Tinto Primary School has become the first school in South Lanarkshire in Scotland to set up a cycle train. The alternative method for children to travel to and from school takes its idea from a walking bus, but instead of adults walking at the front and rear of the group of children, everyone is on their bikes.
Capable adult cyclists escort the group of cycling children on a route to and from the school and there is a ‘driver’ at the front of the train and a ‘conductor’ at the back. The highly-visible group stop at a series of pre-determined pick-up and drop-off points, or ‘train stops’ along the way.
Tinto has four walking buses and a park and stride point to compliment the cycle train. And bike sheds for those taking part in the cycle train have also been installed at the school.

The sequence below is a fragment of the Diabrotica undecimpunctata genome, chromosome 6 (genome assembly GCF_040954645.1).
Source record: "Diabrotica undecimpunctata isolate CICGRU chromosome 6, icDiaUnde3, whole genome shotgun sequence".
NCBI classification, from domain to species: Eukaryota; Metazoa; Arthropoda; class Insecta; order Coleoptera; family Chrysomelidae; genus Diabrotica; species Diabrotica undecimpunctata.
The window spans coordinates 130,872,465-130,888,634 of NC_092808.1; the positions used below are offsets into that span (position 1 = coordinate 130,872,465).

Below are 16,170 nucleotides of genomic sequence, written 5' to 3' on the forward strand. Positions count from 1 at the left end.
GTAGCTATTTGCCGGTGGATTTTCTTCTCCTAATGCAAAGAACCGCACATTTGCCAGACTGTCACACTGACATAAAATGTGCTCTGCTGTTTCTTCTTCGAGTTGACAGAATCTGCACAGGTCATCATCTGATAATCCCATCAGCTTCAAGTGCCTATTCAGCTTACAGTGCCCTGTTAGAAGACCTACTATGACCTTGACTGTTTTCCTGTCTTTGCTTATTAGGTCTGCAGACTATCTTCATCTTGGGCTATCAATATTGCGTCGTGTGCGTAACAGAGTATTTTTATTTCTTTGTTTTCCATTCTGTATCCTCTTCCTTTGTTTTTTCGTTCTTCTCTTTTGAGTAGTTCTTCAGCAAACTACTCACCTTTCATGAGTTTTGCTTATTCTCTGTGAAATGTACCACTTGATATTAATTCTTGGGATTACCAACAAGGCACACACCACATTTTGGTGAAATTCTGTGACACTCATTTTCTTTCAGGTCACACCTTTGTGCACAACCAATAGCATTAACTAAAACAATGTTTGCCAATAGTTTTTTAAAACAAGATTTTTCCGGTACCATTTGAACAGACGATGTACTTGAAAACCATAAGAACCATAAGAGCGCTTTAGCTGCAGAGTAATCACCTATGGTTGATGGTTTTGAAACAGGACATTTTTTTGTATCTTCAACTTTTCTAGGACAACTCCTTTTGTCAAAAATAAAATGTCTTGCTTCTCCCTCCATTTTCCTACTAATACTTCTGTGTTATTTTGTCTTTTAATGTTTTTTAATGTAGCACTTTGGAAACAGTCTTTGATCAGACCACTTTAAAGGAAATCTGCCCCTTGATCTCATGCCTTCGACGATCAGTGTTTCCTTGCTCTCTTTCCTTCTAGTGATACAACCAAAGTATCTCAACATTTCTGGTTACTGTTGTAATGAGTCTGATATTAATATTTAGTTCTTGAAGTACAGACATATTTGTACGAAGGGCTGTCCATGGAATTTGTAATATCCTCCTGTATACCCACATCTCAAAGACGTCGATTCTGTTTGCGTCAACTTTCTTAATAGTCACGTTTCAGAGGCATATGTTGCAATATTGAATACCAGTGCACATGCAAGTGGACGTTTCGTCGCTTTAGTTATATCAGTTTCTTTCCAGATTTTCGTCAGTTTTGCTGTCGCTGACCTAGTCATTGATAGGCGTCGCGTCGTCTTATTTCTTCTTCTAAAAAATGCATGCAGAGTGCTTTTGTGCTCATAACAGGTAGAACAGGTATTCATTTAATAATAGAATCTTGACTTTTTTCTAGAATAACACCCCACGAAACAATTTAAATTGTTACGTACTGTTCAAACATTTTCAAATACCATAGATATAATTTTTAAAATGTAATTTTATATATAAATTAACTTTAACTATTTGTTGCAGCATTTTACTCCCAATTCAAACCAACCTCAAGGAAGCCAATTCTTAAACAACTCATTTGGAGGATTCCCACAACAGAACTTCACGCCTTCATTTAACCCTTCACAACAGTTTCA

Since 2002, cycle trains have been becoming increasingly common internationally: several schools in the UK now have school-based cycle trains, and Hertfordshire Council has published some very basic guidelines for their development.
School-based cycle trains are most widespread in Belgium: during the school year 2004-2005 a total of 317 trains (involving 2390 children) were registered, with an average of four trains per school.
As well as being a cheap form of transport, it helps reduce congestion and improves road safety around schools.